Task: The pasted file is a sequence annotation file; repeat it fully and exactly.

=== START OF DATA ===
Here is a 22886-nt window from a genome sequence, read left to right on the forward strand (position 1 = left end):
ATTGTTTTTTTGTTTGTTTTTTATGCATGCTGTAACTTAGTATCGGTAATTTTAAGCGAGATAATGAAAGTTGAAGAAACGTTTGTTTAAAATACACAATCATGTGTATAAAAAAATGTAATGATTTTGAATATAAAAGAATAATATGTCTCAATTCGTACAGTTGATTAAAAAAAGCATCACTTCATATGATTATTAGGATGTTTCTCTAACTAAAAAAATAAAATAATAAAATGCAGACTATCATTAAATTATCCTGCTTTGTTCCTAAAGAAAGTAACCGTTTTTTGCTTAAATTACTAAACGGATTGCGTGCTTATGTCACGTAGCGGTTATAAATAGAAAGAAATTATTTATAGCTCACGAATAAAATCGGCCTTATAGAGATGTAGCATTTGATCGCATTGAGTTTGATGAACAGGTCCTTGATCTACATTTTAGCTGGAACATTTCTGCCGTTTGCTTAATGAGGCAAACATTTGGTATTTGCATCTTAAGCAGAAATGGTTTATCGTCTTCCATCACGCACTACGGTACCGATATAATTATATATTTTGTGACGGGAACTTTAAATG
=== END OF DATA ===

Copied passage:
Here is a 22886-nt window from a genome sequence, read left to right on the forward strand (position 1 = left end):
ATTGTTTTTTTGTTTGTTTTTTATGCATGCTGTAACTTAGTATCGGTAATTTTAAGCGAGATAATGAAAGTTGAAGAAACGTTTGTTTAAAATACACAATCATGTGTATAAAAAAATGTAATGATTTTGAATATAAAAGAATAATATGTCTCAATTCGTACAGTTGATTAAAAAAAGCATCACTTCATATGATTATTAGGATGTTTCTCTAACTAAAAAAATAAAATAATAAAATGCAGACTATCATTAAATTATCCTGCTTTGTTCCTAAAGAAAGTAACCGTTTTTTGCTTAAATTACTAAACGGATTGCGTGCTTATGTCACGTAGCGGTTATAAATAGAAAGAAATTATTTATAGCTCACGAATAAAATCGGCCTTATAGAGATGTAGCATTTGATCGCATTGAGTTTGATGAACAGGTCCTTGATCTACATTTTAGCTGGAACATTTCTGCCGTTTGCTTAATGAGGCAAACATTTGGTATTTGCATCTTAAGCAGAAATGGTTTATCGTCTTCCATCACGCACTACGGTACCGATATAATTATATATTTTGTGACGGGAACTTTAAATG